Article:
Impressively France has been waging this war for centuries now. According to Wikipedia: Sparkling wines are produced worldwide, but many legal structures reserve the word Champagne exclusively for sparkling wines from the Champagne region, made in accordance with Comité Interprofessionnel du Vin de Champagne regulations. In the European Union and many other countries the name Champagne is legally protected by the Madrid system under an 1891 treaty, which reserved it for the sparkling wine produced in the eponymous region and adhering to the standards defined for it as an appellation d’origine contrôlée; the protection was reaffirmed in the Treaty of Versailles after World War I. Similar legal protection has been adopted by over 70 countries. Most recently Australia,[16] Chile, Brazil, Canada, and China passed laws or signed agreements with Europe that limit the use of the term “Champagne” to only those products produced in the Champagne region. The United States bans the use from all new U.S.-produced wines.[17] Only those that had the approval to use the term on labels before 2006 may continue to use it and only when it is accompanied by the wine’s actual origin (e.g., “California”).[17] The majority of US-produced sparkling wines do not use the term Champagne on their labels,[18] and some states, such as Oregon,[19] ban producers in their states from using the term.

Sadly, people use Champagne interchangeably with sparkling wine, much akin to Kleenex and Xerox, and no matter the efforts of France and the education around the name, folks like Korbel still use the label, Korbel Champagne of California.

Méthode Champenoise

So, what is Champagne and how do we get all those cool bubbles? Well, it all starts with a grape of some sort, in most cases, Chardonnay, but we will get back to the other varietals further down. For now, like all wine on planet earth, Champagne starts with a grape. It is picked (often early to lower alcohol and increase acidity), then crushed, pressed, and allowed/encouraged to go through primary fermentation, exactly like all white wines on planet earth. At this point, most houses ferment the base wine in metal tanks or barrels. Some still use wood, but they are the minority.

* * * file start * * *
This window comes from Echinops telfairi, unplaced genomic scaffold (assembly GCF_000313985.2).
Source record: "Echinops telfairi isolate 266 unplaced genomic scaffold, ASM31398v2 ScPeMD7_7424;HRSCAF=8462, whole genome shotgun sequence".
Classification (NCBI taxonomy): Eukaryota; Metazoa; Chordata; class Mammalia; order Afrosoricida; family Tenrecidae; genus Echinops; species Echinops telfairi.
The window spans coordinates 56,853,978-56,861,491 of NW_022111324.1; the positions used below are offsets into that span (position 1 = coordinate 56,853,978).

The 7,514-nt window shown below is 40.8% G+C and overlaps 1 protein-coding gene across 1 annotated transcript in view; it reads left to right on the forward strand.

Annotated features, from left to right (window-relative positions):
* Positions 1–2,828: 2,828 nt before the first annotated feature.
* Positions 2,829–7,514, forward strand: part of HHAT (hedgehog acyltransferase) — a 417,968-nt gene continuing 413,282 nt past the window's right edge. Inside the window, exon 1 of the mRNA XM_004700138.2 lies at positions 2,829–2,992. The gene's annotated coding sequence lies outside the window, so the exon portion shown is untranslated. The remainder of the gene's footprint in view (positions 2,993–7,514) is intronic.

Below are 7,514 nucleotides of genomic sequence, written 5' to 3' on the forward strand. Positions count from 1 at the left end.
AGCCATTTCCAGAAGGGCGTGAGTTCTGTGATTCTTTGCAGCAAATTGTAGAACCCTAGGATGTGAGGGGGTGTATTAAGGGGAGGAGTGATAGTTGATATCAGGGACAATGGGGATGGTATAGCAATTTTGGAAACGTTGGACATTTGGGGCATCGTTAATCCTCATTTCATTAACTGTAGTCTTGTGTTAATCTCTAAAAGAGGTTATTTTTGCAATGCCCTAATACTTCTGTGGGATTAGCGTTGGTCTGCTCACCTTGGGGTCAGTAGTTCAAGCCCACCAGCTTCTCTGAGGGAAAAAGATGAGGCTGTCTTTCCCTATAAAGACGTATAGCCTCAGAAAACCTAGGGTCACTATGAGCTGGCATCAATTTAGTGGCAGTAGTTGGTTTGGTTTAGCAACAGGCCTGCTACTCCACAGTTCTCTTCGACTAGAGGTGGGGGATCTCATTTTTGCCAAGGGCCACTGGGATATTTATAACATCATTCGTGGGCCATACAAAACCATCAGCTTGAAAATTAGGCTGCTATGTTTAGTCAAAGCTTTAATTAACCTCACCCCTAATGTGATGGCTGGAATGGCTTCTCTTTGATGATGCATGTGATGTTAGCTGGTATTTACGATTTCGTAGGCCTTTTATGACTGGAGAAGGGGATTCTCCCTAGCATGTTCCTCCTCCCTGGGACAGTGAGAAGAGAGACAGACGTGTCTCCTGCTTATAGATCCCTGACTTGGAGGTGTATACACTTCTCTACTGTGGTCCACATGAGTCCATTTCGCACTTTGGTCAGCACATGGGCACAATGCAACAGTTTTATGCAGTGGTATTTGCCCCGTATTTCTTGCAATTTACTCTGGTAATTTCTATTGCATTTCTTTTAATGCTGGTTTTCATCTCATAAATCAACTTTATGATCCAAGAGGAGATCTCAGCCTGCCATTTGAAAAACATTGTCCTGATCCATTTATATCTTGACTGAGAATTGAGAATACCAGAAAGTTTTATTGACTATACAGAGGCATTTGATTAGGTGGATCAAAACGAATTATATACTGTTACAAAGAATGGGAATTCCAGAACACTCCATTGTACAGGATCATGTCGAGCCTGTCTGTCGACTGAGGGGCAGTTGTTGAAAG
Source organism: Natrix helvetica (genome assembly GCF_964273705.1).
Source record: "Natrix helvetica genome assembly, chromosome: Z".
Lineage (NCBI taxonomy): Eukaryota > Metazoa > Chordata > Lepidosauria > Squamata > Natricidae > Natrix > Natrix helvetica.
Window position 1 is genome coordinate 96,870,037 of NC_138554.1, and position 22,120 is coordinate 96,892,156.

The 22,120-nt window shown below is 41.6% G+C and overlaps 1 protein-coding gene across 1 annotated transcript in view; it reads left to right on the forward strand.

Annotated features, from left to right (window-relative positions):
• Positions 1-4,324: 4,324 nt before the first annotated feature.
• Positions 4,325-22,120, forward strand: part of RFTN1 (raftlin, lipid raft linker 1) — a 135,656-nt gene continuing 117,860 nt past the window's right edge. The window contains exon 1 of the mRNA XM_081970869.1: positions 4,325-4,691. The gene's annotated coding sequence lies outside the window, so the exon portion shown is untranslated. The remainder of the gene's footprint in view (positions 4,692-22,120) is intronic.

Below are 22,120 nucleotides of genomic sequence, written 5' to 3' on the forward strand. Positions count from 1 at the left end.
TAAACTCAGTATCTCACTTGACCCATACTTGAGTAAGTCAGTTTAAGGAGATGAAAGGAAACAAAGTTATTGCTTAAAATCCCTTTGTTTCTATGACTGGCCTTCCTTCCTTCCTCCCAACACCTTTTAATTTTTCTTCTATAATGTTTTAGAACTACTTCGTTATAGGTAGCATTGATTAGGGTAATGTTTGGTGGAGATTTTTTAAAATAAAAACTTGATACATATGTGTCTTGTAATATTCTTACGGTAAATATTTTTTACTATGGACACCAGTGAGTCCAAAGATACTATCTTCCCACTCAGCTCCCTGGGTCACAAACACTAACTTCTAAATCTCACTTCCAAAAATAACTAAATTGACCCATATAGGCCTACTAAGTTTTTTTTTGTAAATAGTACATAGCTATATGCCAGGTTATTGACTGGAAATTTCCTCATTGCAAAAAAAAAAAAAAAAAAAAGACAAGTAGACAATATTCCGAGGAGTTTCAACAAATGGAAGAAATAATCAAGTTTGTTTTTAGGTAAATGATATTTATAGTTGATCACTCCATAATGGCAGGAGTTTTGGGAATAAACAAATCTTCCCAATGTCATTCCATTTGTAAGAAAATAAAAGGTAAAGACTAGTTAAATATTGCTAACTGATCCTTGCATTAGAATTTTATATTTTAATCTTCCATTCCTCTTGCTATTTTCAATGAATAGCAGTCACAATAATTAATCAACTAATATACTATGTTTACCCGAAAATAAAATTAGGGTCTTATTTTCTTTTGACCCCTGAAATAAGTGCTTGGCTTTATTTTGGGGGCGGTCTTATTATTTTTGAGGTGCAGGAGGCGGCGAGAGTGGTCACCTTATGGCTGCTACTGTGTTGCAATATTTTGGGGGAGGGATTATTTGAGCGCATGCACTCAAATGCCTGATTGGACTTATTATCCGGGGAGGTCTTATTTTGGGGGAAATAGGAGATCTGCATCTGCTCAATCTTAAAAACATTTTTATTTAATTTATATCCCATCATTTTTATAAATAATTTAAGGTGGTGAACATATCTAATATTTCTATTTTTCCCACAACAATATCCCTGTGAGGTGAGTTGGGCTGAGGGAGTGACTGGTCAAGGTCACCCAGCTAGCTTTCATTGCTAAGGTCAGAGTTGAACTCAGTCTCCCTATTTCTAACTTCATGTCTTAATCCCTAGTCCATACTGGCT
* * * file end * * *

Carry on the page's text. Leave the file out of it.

Of course, like much of France (Bordeaux, Burgundy, Champagne), especially in Champagne, the wine can be chaptalized after racking, until an 11% ABV. Now before the heat waves that have covered much of this earth (call it what you wish), Bordeaux and Champagne prayed to hit their desired mark of ABV, and therefore they used to add sugar to bring up the ripeness on their fruit. Nowadays, Champagne is picking earlier and earlier, and Chaptalization is not a common thing anymore, as mother nature is taking care of the fruit’s ripeness all on her own!

Once the wine has been fermented the next question arises, should they let the base wine go through a wine’s second natural fermentation called Malolactic Fermentation? Most allow the fermentation to take place and require it, a fact that is easy nowadays with controlled winery environments, though some do not like it at all. Finally, the barrels/tanks are blended or in the rare case, kept aside as a Vintage Champagne, meaning the base wine used in it, is sourced from one vintage and not a blend of a few vintages.

So, at this point what we have is base wine, and while it may be an OK wine, it is far from what the final product will be like. Most base wines are nice enough, but it would be like licking on a lemon, these wines are highly acidic, and not normally well balanced at that point.

The next step is to bottle the wine, with yeast and basic rock sugar, which causes a second fermentation. The actual amount of the two added ingredients is a house secret. The wines are closed with a simple beer bottle cap. You will notice that ALL wines made in this manner have a lip around the top of the bottle, where the cap is attached to. Again, if the year is exceptional than the wine becomes vintage champagne and is aged for at least three years. If the vintage is normal than the bottle’s content is a blend of a few vintages and is aged for at least one and a half years.

All the while during this second fermentation process, the wine is aged and the wine becomes more complex from the yeast. The yeast breaks down as it eats the rock sugar, adding the effervescence, and while the yeast breaks down, it adds a lovely mouthfeel and rich complexity. This process is known as autolysis, releasing molecules that are slowly transformed as they interact with those in the wine. Read the rest of this entry